- Entering the Minority Report Era — a survey of technology inspired by or reminiscent of Minority Report, which came out ten years ago. (via Hacker News)
- Sally — a tool for embedding strings in matrices, as used in machine learning. (via Matt Biddulph)
- GNU SIP Witch Released — can be used to deploy private secure calling networks, whether stand-alone or in conjunction with existing VoIP infrastructure, for private institutions and national governments. (via Hacker News)
- Chilling Story of Genius in a Land of Chronic Unemployment (TechCrunch) — fascinating story of Nigerian criminal tech entrepreneurs. He helps build them up; he listens to their problems. He makes them feel loved. He calls each an innocuous pet name, lest he accidentally type the wrong message into the wrong chat window. He asks for a little bit of money here and there, until men are sending him steady amounts from each paycheck. He says it takes exactly one month for a man to fall in love with him, and once he has a man’s heart, no woman can take it. I wonder what designers of social software can learn from these master emotional manipulators?
"augmented reality" entries
Four vastly different projects marry augmented reality with publishing.
Here are four examples that illustrate how books and other publications are starting to use AR to power their pages.
Foursquare's Dennis Crowley on subtle forms of augmented reality.
Dennis Crowley, co-founder of Foursquare, says subtle interactions — like a buzzing phone — could lead to better augmented reality experiences than those provided through cameras and screens.
Sentiment Analysis, Word Frequency, Design Process, and Plant Recognition
- SentiWordNet — WordNet with hints as to sentiment of particular terms, for use in sentiment analysis. (via Matt Biddulph)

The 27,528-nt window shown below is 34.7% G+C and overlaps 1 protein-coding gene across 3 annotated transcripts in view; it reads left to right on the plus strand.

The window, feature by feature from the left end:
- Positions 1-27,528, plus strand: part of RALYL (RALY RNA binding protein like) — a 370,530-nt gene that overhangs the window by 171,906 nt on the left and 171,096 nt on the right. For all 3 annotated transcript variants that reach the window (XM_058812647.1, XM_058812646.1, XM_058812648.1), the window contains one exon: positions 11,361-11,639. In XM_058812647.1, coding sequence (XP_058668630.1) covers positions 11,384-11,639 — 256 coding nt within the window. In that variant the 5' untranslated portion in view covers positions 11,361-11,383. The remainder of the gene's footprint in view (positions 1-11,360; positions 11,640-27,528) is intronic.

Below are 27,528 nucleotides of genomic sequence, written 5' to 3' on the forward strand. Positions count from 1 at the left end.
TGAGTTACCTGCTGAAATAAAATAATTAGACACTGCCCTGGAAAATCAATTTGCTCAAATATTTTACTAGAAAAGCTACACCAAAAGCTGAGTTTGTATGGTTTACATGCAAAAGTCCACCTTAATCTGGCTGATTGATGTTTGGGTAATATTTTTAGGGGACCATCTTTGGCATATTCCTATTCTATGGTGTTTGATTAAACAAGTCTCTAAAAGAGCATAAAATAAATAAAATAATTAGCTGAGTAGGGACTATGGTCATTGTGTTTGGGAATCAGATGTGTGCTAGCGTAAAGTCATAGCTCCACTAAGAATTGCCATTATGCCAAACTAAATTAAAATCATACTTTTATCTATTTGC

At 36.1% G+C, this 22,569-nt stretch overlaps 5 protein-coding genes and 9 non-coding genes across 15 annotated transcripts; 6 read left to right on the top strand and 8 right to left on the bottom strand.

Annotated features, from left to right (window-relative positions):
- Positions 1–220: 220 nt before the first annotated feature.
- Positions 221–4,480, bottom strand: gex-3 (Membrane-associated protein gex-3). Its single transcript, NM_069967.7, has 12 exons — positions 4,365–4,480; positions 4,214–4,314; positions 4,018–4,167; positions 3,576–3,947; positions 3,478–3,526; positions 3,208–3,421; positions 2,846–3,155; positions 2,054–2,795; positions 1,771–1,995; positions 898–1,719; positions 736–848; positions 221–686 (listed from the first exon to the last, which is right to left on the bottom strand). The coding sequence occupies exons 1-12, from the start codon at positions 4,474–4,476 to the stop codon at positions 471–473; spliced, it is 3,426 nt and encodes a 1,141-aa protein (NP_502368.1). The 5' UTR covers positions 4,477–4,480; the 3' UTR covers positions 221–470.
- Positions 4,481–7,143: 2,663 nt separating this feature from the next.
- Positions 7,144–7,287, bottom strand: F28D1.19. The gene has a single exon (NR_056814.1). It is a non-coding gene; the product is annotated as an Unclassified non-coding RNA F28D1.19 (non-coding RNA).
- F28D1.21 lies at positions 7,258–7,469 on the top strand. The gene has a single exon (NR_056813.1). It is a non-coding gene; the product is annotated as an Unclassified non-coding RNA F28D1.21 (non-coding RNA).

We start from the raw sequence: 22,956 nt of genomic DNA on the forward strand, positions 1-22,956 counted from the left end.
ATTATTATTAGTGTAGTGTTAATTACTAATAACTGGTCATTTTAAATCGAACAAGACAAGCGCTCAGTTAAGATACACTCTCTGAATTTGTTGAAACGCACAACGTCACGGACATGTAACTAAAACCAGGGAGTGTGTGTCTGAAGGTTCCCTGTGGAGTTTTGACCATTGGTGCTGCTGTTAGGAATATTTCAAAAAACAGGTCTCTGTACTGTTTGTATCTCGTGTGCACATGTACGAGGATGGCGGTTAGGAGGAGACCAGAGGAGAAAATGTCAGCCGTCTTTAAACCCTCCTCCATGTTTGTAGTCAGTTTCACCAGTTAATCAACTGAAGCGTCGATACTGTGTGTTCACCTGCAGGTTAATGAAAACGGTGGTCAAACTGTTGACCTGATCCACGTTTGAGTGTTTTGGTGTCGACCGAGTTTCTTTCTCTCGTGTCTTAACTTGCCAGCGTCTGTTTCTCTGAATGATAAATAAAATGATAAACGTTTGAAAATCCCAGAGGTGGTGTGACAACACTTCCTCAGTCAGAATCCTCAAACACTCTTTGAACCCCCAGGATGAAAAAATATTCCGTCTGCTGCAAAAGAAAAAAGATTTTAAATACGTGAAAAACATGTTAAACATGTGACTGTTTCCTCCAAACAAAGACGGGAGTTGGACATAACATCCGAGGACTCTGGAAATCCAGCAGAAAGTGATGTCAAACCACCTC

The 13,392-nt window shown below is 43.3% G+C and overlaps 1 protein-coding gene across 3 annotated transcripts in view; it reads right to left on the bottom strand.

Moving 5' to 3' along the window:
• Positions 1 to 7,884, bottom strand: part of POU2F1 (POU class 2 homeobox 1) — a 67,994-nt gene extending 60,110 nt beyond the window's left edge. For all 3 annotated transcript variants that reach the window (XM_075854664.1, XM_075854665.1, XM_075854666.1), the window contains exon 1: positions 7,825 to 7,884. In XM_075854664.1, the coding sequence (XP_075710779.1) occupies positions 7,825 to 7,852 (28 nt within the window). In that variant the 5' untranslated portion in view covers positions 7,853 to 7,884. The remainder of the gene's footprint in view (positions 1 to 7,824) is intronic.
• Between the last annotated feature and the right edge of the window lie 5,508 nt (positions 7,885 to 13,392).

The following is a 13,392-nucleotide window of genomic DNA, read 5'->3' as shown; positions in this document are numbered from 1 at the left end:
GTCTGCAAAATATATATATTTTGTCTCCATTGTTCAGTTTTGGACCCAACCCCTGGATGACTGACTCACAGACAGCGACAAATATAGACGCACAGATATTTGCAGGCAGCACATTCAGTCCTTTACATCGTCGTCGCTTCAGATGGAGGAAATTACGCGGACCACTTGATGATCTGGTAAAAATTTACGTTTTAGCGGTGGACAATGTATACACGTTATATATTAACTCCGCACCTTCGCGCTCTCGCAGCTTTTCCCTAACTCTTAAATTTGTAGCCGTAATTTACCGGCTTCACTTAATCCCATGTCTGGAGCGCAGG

- Word Frequency Lists and Dictionaries — also for text analysis. This site contains what we believe is the most accurate frequency data of English. It contains word frequency lists of the top 60,000 words (lemmas) in English, collocates lists (looking at nearby words to see word meaning and use), and n-grams (the frequency of all two and three-word sequences in the corpora).
- Crash Course in Web Design for Startups — When I was a wee pixel pusher I would overuse whatever graphic effect I had just learned. Text-shadow? Awesome, let’s put 5px 5px 5px #444. Border-radius? Knock that up to 15px. Gradients? How about from red to black? You can imagine how horrible everything looked. Now my rule of thumb in most cases is applying just enough to make it perceivable, no more. This usually means no blur on text-shadow and just a 1px offset, or only dealing with gradients moving between a very narrow color range. Almost everything in life is improved with this rule.
- Leafsnap — Columbia University, the University of Maryland and the Smithsonian Institution have pooled their expertise to create the world’s first plant identification mobile app using visual search—Leafsnap. This electronic field guide allows users to identify tree species simply by taking a photograph of the tree’s leaves. In addition to the species name, Leafsnap provides high-resolution photographs and information about the tree’s flowers, fruit, seeds and bark—giving the user a comprehensive understanding of the species. iPhone for now, Android and iPad to come. (via Fiona Romeo)